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Error correction as an interactional resource1

  • Gail Jefferson (a1)

Abstract

This paper considers some small errors which occur in natural talk, treating them as matters of competence, both in the production of coherent speech and the conduct of meaningful interaction.

Focusing on a rule-governed occurrence of the interjection ‘uh’, a format is described by which one can display that one is correcting an error one almost, but did not, produce. It is argued that there are systematic ways in which someone who hears such talk can find that an error was almost made and what that error would have been.

Two broad classes of error are considered, both of which can be announced by and extracted from the occurrence of an error correction format. These are ‘production’ errors; i.e. a range of troubles one encounters in the attempt to produce coherent, grammatically correct speech, and ‘interactional’ errors; i.e. mistakes one might make in the attempt to speak appropriately to some co-participant(s) and/or within some situation.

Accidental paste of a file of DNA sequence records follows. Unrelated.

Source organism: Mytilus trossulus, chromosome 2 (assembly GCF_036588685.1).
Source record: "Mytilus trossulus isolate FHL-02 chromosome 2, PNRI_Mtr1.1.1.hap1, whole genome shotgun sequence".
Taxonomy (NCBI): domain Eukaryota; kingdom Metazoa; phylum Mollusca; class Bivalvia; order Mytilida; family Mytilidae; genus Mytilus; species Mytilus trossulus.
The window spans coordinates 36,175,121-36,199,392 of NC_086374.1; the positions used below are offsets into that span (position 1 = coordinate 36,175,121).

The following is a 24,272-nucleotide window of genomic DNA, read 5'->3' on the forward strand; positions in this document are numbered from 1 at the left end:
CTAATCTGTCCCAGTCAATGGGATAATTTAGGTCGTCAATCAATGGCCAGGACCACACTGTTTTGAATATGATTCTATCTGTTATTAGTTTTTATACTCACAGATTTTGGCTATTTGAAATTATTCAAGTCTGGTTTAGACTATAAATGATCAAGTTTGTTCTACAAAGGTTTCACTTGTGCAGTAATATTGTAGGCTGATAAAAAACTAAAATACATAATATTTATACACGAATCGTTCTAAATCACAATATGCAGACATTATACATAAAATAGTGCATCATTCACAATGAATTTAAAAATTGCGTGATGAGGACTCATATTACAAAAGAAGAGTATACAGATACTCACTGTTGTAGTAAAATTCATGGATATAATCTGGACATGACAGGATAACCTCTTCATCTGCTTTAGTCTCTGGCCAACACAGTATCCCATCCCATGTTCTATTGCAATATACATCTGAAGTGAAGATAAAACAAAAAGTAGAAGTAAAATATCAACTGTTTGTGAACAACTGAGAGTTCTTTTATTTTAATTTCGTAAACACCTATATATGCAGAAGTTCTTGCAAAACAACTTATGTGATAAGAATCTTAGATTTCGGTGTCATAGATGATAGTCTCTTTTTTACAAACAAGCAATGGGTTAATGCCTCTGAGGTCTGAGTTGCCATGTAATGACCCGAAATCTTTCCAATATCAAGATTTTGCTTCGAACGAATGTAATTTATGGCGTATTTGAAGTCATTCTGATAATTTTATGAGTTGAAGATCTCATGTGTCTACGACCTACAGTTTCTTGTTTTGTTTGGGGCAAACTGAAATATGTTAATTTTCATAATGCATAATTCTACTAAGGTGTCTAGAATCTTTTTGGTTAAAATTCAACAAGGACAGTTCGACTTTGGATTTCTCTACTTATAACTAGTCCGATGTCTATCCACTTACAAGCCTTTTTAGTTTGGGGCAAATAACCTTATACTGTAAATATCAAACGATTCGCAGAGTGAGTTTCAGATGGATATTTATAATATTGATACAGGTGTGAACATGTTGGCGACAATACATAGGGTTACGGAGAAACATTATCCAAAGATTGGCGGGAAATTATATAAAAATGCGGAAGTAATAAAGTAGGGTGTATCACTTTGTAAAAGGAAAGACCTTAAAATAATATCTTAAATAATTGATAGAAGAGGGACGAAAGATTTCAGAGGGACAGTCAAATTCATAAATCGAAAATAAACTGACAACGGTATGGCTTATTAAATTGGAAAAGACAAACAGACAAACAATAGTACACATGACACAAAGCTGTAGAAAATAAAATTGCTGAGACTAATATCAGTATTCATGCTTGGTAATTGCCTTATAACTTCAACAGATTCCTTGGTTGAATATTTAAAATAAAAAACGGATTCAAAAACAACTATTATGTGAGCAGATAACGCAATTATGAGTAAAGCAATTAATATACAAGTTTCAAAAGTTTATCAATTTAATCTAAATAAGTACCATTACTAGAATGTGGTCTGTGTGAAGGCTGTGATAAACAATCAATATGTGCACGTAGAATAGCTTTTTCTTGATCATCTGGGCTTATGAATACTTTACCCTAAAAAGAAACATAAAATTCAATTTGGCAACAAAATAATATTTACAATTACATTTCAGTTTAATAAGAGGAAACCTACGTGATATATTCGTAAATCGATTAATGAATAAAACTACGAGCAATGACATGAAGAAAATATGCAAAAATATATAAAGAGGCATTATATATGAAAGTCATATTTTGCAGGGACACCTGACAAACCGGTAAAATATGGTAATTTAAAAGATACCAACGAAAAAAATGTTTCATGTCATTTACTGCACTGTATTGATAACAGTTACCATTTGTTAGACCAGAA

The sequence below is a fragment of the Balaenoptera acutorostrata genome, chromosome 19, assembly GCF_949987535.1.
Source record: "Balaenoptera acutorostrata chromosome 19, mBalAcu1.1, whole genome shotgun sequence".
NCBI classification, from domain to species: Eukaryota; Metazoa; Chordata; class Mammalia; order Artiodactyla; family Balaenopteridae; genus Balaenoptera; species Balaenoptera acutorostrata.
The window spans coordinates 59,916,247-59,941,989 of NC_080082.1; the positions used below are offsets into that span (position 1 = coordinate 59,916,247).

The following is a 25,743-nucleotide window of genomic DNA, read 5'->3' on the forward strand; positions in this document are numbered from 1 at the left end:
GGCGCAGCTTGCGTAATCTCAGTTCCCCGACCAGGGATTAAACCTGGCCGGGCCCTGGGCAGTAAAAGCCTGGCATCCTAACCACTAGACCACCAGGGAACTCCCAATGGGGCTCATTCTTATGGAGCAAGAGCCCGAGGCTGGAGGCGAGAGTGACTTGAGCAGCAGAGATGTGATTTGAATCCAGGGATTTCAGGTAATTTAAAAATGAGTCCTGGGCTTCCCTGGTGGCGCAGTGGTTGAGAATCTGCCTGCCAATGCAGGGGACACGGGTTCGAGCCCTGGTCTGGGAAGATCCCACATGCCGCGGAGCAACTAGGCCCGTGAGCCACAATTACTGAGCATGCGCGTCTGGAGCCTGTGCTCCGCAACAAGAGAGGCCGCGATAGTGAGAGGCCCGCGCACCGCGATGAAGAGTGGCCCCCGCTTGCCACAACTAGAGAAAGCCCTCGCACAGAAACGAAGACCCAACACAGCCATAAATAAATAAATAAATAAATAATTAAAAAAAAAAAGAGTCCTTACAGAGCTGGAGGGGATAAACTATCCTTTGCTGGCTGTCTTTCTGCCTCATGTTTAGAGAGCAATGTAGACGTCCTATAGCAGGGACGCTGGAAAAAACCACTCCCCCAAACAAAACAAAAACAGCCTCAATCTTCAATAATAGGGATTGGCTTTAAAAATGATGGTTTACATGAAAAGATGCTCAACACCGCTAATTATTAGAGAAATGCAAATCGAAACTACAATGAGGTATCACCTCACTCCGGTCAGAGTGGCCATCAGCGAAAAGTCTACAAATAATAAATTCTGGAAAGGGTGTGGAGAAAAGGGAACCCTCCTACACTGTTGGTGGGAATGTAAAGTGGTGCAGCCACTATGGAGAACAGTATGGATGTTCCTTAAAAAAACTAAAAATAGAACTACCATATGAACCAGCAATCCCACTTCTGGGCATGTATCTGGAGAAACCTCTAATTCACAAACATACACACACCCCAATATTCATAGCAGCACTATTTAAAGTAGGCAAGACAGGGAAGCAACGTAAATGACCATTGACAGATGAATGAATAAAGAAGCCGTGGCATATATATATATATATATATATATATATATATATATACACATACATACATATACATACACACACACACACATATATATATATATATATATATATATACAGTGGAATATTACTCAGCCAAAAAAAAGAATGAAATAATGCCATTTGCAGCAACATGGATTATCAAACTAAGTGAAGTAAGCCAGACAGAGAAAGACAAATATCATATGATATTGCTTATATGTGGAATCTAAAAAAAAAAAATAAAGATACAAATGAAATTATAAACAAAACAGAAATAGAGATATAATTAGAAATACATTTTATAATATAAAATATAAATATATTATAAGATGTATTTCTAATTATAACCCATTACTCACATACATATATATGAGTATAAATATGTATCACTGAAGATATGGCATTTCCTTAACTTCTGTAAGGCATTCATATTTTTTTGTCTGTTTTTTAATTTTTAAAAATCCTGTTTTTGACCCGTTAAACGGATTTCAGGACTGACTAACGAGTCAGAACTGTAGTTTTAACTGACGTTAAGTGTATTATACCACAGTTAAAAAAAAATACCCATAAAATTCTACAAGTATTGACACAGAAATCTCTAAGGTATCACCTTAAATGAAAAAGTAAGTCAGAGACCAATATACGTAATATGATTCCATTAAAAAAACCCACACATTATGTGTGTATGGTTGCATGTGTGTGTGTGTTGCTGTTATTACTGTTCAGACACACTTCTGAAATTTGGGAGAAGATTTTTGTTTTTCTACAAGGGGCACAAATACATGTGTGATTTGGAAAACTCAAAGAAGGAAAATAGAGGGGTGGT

Focusing on interactional errors, it is proposed that the error correction format (and other formats for events other than error) can be used to invoke alternatives to some current formulation of self and other(s), situation and relationship, and thereby serve as a resource for negotiating and perhaps reformulating a current set of identities. (Conversational analysis, discourse devices (metalinguistic, attitudinal markers), U.S. English.)

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References

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Jefferson, G. (1972). Sequential analysis of two types of conversational disruption. Unpublished doctoral dissertation. Revised version, A case of precision timing in ordinary conversation in Semiotica Vol. IX, No. I (1973). 4796.
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Error correction as an interactional resource1

  • Gail Jefferson (a1)

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